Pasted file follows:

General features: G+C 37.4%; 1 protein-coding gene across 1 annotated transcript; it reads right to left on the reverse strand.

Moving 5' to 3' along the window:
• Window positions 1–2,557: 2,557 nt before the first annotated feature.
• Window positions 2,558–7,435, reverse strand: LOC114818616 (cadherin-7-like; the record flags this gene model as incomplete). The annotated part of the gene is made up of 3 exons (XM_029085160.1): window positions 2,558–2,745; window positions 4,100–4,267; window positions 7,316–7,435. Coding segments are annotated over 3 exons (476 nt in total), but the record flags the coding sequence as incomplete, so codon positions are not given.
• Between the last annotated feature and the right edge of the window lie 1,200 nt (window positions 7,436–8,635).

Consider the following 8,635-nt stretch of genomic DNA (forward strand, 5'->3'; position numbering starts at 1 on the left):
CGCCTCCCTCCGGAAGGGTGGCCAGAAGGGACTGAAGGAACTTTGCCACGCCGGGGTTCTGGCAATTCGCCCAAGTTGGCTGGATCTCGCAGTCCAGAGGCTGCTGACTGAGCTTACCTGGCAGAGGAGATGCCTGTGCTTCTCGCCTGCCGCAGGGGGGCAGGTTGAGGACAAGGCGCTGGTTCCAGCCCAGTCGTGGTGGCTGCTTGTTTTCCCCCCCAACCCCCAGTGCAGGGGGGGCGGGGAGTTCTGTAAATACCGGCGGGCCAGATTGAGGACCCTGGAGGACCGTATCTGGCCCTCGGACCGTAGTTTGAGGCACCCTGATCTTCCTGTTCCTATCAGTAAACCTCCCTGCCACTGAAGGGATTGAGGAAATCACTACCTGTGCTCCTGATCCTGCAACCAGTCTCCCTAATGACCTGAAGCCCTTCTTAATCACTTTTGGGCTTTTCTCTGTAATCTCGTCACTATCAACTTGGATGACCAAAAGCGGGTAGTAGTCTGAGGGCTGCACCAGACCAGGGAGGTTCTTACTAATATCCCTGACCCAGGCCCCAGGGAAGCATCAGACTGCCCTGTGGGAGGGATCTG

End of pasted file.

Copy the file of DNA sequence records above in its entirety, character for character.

General features: G+C 37.4%; 1 protein-coding gene across 1 annotated transcript; it reads right to left on the reverse strand.

Moving 5' to 3' along the window:
• Window positions 1–2,557: 2,557 nt before the first annotated feature.
• Window positions 2,558–7,435, reverse strand: LOC114818616 (cadherin-7-like; the record flags this gene model as incomplete). The annotated part of the gene is made up of 3 exons (XM_029085160.1): window positions 2,558–2,745; window positions 4,100–4,267; window positions 7,316–7,435. Coding segments are annotated over 3 exons (476 nt in total), but the record flags the coding sequence as incomplete, so codon positions are not given.
• Between the last annotated feature and the right edge of the window lie 1,200 nt (window positions 7,436–8,635).

Consider the following 8,635-nt stretch of genomic DNA (forward strand, 5'->3'; position numbering starts at 1 on the left):
CGCCTCCCTCCGGAAGGGTGGCCAGAAGGGACTGAAGGAACTTTGCCACGCCGGGGTTCTGGCAATTCGCCCAAGTTGGCTGGATCTCGCAGTCCAGAGGCTGCTGACTGAGCTTACCTGGCAGAGGAGATGCCTGTGCTTCTCGCCTGCCGCAGGGGGGCAGGTTGAGGACAAGGCGCTGGTTCCAGCCCAGTCGTGGTGGCTGCTTGTTTTCCCCCCCAACCCCCAGTGCAGGGGGGGCGGGGAGTTCTGTAAATACCGGCGGGCCAGATTGAGGACCCTGGAGGACCGTATCTGGCCCTCGGACCGTAGTTTGAGGCACCCTGATCTTCCTGTTCCTATCAGTAAACCTCCCTGCCACTGAAGGGATTGAGGAAATCACTACCTGTGCTCCTGATCCTGCAACCAGTCTCCCTAATGACCTGAAGCCCTTCTTAATCACTTTTGGGCTTTTCTCTGTAATCTCGTCACTATCAACTTGGATGACCAAAAGCGGGTAGTAGTCTGAGGGCTGCACCAGACCAGGGAGGTTCTTACTAATATCCCTGACCCAGGCCCCAGGGAAGCATCAGACTGCCCTGTGGGAGGGATCTG